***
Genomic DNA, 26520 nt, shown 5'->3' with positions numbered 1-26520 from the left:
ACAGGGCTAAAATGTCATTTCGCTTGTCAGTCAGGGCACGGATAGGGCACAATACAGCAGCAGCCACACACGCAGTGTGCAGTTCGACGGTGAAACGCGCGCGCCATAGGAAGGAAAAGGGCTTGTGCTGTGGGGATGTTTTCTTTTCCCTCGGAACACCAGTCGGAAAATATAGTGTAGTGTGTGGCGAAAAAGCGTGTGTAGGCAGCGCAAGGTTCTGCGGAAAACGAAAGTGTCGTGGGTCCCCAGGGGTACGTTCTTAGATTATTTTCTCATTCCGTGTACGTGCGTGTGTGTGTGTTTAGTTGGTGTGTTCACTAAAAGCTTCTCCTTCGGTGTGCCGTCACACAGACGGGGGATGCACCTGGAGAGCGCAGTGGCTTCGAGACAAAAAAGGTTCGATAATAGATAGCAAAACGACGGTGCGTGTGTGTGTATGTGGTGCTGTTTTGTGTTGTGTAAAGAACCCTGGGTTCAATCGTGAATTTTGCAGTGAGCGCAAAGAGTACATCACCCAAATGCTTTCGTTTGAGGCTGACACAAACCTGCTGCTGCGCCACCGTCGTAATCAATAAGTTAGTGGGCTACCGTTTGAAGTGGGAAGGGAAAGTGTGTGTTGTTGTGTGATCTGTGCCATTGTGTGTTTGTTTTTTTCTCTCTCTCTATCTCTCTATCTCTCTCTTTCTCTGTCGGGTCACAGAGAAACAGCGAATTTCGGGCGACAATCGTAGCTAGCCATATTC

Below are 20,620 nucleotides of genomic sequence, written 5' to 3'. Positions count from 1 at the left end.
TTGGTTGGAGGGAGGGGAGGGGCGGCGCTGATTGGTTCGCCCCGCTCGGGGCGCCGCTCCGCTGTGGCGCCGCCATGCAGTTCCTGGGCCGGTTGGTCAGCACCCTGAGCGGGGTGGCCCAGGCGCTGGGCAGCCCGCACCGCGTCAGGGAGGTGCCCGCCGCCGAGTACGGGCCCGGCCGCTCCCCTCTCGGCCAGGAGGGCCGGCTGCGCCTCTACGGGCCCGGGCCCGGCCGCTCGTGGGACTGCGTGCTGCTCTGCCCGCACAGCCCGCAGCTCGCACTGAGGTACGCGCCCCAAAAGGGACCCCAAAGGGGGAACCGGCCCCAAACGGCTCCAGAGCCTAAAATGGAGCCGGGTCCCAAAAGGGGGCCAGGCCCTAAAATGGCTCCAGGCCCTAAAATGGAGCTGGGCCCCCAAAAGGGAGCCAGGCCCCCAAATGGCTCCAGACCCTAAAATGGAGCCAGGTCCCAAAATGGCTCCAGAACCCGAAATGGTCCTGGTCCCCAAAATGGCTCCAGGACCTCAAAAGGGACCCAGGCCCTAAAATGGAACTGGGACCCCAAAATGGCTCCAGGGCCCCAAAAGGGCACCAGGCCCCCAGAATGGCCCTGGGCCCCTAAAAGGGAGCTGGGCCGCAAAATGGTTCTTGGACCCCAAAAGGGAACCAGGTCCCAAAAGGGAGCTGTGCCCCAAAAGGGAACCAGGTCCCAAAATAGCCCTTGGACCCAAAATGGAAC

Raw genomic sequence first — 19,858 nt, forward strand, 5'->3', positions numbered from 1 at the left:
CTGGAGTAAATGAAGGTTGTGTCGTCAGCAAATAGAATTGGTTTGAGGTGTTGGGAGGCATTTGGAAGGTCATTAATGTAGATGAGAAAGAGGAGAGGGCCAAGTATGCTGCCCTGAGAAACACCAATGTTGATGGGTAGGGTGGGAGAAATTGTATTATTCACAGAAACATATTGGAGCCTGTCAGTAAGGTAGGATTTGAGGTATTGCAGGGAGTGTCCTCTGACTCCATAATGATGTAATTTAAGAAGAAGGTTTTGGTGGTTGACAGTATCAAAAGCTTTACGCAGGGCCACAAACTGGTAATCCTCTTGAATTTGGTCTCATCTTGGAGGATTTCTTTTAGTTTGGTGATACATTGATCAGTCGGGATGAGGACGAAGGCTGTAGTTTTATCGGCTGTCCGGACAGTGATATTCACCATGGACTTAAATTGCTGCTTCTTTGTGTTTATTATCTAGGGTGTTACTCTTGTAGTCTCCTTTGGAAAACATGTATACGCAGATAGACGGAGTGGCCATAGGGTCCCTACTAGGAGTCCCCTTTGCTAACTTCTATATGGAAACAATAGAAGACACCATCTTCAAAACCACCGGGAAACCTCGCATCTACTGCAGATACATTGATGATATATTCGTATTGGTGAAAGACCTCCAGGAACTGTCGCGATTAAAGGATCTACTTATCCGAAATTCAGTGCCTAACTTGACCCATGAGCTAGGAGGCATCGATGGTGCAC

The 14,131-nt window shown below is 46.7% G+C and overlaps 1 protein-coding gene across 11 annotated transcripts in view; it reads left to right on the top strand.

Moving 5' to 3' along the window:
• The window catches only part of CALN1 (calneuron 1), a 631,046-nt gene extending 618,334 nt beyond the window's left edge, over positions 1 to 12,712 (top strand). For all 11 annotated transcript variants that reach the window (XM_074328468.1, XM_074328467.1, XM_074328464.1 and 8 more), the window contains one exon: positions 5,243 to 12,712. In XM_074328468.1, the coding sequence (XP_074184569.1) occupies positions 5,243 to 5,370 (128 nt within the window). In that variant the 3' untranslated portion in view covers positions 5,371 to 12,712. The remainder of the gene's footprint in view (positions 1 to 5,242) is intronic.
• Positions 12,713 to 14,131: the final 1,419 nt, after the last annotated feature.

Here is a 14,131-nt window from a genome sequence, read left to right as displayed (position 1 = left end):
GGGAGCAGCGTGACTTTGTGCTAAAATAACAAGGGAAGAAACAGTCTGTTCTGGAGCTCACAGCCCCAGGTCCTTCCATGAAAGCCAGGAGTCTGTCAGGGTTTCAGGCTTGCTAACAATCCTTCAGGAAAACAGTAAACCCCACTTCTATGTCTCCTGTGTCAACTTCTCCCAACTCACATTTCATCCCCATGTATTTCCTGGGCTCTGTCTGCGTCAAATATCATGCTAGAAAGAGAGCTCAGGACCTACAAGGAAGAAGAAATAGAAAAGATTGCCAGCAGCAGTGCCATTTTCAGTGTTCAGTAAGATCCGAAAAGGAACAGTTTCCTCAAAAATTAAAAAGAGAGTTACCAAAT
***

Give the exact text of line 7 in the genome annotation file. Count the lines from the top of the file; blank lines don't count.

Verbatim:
The 14,131-nt window shown below is 46.7% G+C and overlaps 1 protein-coding gene across 11 annotated transcripts in view; it reads left to right on the top strand.